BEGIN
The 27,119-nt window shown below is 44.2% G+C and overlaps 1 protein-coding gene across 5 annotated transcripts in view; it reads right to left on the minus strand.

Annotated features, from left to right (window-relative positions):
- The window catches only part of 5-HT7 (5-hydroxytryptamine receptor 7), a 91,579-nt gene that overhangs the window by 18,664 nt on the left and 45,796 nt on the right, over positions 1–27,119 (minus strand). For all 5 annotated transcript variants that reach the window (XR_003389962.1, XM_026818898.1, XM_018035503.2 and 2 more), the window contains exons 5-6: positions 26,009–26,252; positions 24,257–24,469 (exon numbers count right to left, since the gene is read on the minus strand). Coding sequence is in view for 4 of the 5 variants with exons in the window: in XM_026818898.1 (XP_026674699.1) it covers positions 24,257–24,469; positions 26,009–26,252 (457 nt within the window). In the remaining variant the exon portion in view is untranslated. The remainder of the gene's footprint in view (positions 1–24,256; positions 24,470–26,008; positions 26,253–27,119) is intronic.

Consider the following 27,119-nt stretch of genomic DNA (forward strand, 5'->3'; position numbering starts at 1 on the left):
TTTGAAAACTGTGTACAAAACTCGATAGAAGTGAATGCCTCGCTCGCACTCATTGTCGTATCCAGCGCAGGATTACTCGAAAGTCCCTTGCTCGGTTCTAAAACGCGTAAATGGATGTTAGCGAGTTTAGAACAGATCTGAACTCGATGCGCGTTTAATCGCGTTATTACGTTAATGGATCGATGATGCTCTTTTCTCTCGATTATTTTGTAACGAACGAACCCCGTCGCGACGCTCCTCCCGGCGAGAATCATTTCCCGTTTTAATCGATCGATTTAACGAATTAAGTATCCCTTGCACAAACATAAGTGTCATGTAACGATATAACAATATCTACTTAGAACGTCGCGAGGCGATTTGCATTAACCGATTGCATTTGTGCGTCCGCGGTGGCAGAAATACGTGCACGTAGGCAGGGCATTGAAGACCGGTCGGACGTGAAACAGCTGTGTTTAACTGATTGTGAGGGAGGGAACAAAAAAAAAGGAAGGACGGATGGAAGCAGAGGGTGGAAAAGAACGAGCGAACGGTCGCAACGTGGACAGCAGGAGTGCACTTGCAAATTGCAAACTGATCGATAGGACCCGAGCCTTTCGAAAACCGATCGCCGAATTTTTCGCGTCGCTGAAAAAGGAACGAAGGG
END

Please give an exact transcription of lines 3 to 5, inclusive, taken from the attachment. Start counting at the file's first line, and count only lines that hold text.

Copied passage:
- The window catches only part of 5-HT7 (5-hydroxytryptamine receptor 7), a 91,579-nt gene that overhangs the window by 18,664 nt on the left and 45,796 nt on the right, over positions 1–27,119 (minus strand). For all 5 annotated transcript variants that reach the window (XR_003389962.1, XM_026818898.1, XM_018035503.2 and 2 more), the window contains exons 5-6: positions 26,009–26,252; positions 24,257–24,469 (exon numbers count right to left, since the gene is read on the minus strand). Coding sequence is in view for 4 of the 5 variants with exons in the window: in XM_026818898.1 (XP_026674699.1) it covers positions 24,257–24,469; positions 26,009–26,252 (457 nt within the window). In the remaining variant the exon portion in view is untranslated. The remainder of the gene's footprint in view (positions 1–24,256; positions 24,470–26,008; positions 26,253–27,119) is intronic.

Consider the following 27,119-nt stretch of genomic DNA (forward strand, 5'->3'; position numbering starts at 1 on the left):
TTTGAAAACTGTGTACAAAACTCGATAGAAGTGAATGCCTCGCTCGCACTCATTGTCGTATCCAGCGCAGGATTACTCGAAAGTCCCTTGCTCGGTTCTAAAACGCGTAAATGGATGTTAGCGAGTTTAGAACAGATCTGAACTCGATGCGCGTTTAATCGCGTTATTACGTTAATGGATCGATGATGCTCTTTTCTCTCGATTATTTTGTAACGAACGAACCCCGTCGCGACGCTCCTCCCGGCGAGAATCATTTCCCGTTTTAATCGATCGATTTAACGAATTAAGTATCCCTTGCACAAACATAAGTGTCATGTAACGATATAACAATATCTACTTAGAACGTCGCGAGGCGATTTGCATTAACCGATTGCATTTGTGCGTCCGCGGTGGCAGAAATACGTGCACGTAGGCAGGGCATTGAAGACCGGTCGGACGTGAAACAGCTGTGTTTAACTGATTGTGAGGGAGGGAACAAAAAAAAAGGAAGGACGGATGGAAGCAGAGGGTGGAAAAGAACGAGCGAACGGTCGCAACGTGGACAGCAGGAGTGCACTTGCAAATTGCAAACTGATCGATAGGACCCGAGCCTTTCGAAAACCGATCGCCGAATTTTTCGCGTCGCTGAAAAAGGAACGAAGGG